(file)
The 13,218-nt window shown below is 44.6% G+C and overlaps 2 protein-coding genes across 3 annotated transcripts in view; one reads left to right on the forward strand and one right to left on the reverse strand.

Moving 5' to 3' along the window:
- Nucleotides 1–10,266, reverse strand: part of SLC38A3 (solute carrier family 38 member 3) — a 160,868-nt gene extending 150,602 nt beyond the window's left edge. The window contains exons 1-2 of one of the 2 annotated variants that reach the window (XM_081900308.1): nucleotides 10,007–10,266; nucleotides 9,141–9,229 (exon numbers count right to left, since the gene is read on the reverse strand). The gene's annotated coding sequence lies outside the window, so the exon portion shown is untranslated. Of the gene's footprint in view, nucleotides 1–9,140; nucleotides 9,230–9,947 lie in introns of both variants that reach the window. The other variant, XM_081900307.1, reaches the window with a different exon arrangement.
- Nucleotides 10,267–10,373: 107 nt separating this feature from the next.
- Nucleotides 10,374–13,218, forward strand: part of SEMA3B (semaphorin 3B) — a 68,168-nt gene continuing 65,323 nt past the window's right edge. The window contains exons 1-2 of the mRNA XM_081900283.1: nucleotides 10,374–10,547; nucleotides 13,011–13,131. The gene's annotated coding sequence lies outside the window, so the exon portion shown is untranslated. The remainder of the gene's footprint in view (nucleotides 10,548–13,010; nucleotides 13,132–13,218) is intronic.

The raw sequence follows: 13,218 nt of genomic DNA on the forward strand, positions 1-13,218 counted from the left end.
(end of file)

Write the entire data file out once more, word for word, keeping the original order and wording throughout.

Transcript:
The 13,218-nt window shown below is 44.6% G+C and overlaps 2 protein-coding genes across 3 annotated transcripts in view; one reads left to right on the forward strand and one right to left on the reverse strand.

Moving 5' to 3' along the window:
- Nucleotides 1–10,266, reverse strand: part of SLC38A3 (solute carrier family 38 member 3) — a 160,868-nt gene extending 150,602 nt beyond the window's left edge. The window contains exons 1-2 of one of the 2 annotated variants that reach the window (XM_081900308.1): nucleotides 10,007–10,266; nucleotides 9,141–9,229 (exon numbers count right to left, since the gene is read on the reverse strand). The gene's annotated coding sequence lies outside the window, so the exon portion shown is untranslated. Of the gene's footprint in view, nucleotides 1–9,140; nucleotides 9,230–9,947 lie in introns of both variants that reach the window. The other variant, XM_081900307.1, reaches the window with a different exon arrangement.
- Nucleotides 10,267–10,373: 107 nt separating this feature from the next.
- Nucleotides 10,374–13,218, forward strand: part of SEMA3B (semaphorin 3B) — a 68,168-nt gene continuing 65,323 nt past the window's right edge. The window contains exons 1-2 of the mRNA XM_081900283.1: nucleotides 10,374–10,547; nucleotides 13,011–13,131. The gene's annotated coding sequence lies outside the window, so the exon portion shown is untranslated. The remainder of the gene's footprint in view (nucleotides 10,548–13,010; nucleotides 13,132–13,218) is intronic.

The raw sequence follows: 13,218 nt of genomic DNA on the forward strand, positions 1-13,218 counted from the left end.